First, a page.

||[Aug. 28th, 2017|07:52 pm]
De Horror Vacui
The Clocks By Agatha Christie:|
This is a 1964 attempt by Agatha Christie to, once again, get Poirot into a spy novel. But unlike the unsatisfactory The Big Four, this book uses another Agatha Christie trick that saves the day. Hercule Poirot isn't the protagonist. He shows up in three chapters, to solve the case (and certainly not just to sell novels), and the novel focuses on hsi fine young friend, Colin Lamb. Really, not something to recommend.
Strong Poison, Have His Carcase, Gaudy Night, and Busman's Honeymoon by Dorothy Sayers:
In these books Dorothy Sayers has not one, but two, Mary Sues for your reading pleasure. Obviously, the first Mary Sue is Lord Peter Death Wimsey, her extra-aristocratic super-sleuth. And the second is his love interest, Harriet Vane. The first book is the Harriet Vane cycle is loosely based on Dorothy Sayers' own scandalous affair with a foreign detective fiction writer. Only in this case, "her" lover was murdered, "she" was prosecuted, and Lord Peter has to save the day. And, it turns out to be a good read.
Usually, Dorothy Sayers' average work is better and deeper than Agatha Christie's, but not so Have His Carcase and Gaudy Night. Have His Carcase is on par with an Agatha Christie novel, but Gaudy Night is insufferable. It is long, boring, and nothing much happens. In the former, Harriet Vane stumbles upon a dead body, and she and Peter Wimsey need to solve the convoluted case. It's very readable. In the latter, the mystery is that someone is sending nasty notes to and playing practical jokes on the members of a fictional Oxford women's college (similar to the one Sayers went to). It gets so bad that one of the undergraduates tries to kill herself. That's how mean the practical joker is. It is a little like The Clocks in that the story focuses on Harriet Vane and Lord Wimsey only shows up now and again. To solve the case.
There's a reason why Tolkien, who liked Sayers' earlier work, hated Gaudy Night, and it's because it is bad.
Finally, Busman's Honeymoon saves the series by again being a good outing. In this case, Lord Peter buys a nice country cottage to live in with his new bride, Harriet Vane. They go there as a honeymoon, and someone has been kind enough to give them the best wedding present: a dead body in the cellar. It starts with a long, tense sequence filled with humor before the body is found, and the investigators only half-heartedly do their investigation for obvious reasons. Only the ending is spoiled by several chapters discussing how Peter Wimsey acts after he solves a case, which are dull.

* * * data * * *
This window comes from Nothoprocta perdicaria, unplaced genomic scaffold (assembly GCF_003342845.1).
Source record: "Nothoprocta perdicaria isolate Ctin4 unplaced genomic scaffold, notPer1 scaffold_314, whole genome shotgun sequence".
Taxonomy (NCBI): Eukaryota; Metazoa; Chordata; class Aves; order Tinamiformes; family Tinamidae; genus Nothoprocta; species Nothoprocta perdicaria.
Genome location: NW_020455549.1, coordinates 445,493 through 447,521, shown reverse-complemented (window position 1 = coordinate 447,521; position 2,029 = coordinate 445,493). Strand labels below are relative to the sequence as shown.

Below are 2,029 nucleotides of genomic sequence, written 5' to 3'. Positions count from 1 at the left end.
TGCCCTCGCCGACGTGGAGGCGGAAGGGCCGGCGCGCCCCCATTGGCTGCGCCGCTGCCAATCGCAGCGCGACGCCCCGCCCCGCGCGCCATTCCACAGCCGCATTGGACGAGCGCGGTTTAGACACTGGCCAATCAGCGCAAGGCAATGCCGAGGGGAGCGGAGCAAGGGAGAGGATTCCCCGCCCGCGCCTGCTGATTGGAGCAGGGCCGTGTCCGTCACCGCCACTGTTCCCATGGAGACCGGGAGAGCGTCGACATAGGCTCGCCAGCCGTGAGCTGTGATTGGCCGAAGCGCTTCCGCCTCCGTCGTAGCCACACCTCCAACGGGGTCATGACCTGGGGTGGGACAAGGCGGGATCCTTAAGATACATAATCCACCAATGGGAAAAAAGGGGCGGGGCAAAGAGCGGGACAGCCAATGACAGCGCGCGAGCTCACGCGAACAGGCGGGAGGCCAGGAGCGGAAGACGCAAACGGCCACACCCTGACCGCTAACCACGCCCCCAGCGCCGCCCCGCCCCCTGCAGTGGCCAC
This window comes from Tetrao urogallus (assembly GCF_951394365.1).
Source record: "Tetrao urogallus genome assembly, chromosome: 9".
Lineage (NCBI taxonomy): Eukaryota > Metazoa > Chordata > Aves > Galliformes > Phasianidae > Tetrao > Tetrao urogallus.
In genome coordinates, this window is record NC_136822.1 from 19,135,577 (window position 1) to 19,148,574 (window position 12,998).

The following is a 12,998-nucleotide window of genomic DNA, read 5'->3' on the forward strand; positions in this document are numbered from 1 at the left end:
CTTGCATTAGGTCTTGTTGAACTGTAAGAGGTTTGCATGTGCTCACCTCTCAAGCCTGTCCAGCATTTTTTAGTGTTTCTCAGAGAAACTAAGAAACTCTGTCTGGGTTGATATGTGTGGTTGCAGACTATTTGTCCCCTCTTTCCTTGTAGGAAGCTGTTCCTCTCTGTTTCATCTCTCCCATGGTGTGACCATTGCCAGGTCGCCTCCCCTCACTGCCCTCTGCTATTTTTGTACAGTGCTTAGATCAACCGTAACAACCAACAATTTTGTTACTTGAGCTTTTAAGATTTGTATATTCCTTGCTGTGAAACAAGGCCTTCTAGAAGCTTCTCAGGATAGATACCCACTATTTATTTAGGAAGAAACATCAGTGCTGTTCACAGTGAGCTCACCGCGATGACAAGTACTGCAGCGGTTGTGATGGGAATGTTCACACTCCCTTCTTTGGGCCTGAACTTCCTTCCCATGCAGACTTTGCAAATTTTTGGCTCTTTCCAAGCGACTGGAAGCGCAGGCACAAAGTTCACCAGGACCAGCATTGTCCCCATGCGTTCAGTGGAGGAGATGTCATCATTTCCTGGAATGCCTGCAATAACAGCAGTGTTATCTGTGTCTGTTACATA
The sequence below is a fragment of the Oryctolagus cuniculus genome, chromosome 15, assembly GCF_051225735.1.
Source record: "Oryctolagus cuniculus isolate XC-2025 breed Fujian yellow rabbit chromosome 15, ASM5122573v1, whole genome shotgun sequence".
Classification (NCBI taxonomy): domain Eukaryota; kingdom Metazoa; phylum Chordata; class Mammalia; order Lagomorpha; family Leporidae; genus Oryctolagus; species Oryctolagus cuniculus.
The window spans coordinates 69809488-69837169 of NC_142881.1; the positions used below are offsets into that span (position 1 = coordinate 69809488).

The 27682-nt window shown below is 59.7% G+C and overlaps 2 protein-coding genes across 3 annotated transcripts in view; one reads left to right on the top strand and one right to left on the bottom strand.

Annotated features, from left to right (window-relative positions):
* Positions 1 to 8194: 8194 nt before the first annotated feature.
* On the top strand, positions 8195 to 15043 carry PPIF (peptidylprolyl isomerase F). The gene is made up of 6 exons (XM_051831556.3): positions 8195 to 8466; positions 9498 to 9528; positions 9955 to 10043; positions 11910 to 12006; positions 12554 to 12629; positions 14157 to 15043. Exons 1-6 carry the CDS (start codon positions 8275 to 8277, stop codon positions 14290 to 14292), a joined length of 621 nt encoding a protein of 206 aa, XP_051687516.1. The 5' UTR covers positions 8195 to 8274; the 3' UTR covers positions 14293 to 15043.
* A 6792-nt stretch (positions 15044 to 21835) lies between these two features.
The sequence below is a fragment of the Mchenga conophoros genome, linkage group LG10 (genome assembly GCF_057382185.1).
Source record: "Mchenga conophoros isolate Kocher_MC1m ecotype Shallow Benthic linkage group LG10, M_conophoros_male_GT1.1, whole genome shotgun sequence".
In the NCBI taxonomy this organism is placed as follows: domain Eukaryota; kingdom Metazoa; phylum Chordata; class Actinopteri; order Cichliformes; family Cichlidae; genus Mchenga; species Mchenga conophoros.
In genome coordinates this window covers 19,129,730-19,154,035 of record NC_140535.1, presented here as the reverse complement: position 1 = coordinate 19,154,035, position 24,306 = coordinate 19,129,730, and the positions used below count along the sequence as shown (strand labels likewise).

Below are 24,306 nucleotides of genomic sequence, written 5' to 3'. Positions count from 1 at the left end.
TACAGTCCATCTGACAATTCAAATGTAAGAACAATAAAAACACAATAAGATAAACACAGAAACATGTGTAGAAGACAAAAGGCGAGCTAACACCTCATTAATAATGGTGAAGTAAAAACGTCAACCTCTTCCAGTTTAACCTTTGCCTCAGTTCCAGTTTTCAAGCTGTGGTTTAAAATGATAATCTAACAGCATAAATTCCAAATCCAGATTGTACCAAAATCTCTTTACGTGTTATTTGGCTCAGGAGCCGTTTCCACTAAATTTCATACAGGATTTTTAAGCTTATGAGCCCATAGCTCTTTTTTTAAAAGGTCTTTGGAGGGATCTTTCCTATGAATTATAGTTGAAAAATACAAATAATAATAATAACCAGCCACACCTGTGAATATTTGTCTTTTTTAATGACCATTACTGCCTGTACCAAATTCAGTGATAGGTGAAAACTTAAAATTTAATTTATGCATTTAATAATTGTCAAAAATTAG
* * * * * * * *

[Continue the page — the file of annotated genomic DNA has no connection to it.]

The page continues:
Other books, 2017:
32. The Clocks, Agatha Christie
31. 1177 B.C.: The Year Civilization Collapsed, Eric H. Cline
30. Speakable and Unspeakable in Quantum Mechanics, John S. Bell
29. Hickory Dickory Dock, Agatha Christie
28. Busman's Honeymoon, Dorothy Sayers
27. Quantum Mechanics and the Particles of Nature, Anthony Sudbery
26. Sleeping Beauties in Theoretical Physics: 26 Surprising Insights, Thanu Padmanabhan
25. Dead Man's Folly, Agatha Christie
24. The Murder at the Vicarage, Agatha Christie
23. Nonlinear Dynamics and Chaos, Steven Strogatz
22. The United States of Paranoia: A Conspiracy, Jesse Walker
21. Introduction to Tensor Calculus, Relativity and Cosmology
20. Evil Under the Sun, Agatha Christie
19. Think Java: How to Think Like a Computer Scientist, Allen B. Downey and Chris Mayfield
18. Combined Action Platoons in the Vietnam War: Unique Counterinsurgency Capability for the Contemporary Operating Environment
17. Gaudy Night, Dorothy Sayers
16. Abstract Algebra and Famous Impossibilities, Arthur Jones, Sidney A. Morris, and Kenneth R. Pearson
15. Symmetry Principles and Magnetic Symmetry in Solid State Physics, S. J. Joshua
14. Mythical Trickster Figures: Contours, Contexts, and Criticisms, Hynes and Doty, eds.
13. The Mexican War 1846-1848, Douglas V. Meed
12. American Gods, Neil Gaiman
11. Energy for Animal Life, R. McNeill Alexander
10. The Texas War of Independence 1835-36: From Outbreak to the Alamo to San Jacinto
9. Lord Edgeware Dies, Agatha Christie
8. Inside the Nudge Unit: How Small Changes Can Make a Big Difference, David Halpern
7. The Mathematical Mechanic: Using Physical Reasoning to Solve Problems, Mark Levi
6. Have His Carcase, Dorothy Sayers
5. Procedural Content Generation in Games, Noor Shaker, Julian Togelius, an Mark J. Nelson
4. The Oxford History of Ancient Egypt, Ian Shaw
3. The Geography of Thought: How Asians and Westerners Think Differently...and Why, Richard E. Nisbett
2. Stormbringer, Michael Moorcock
1. The Dictator's Handbook: Why Bad Behavior Is Almost Always Good Politics, Bruce Bueno de Mesquita and Alistair Smith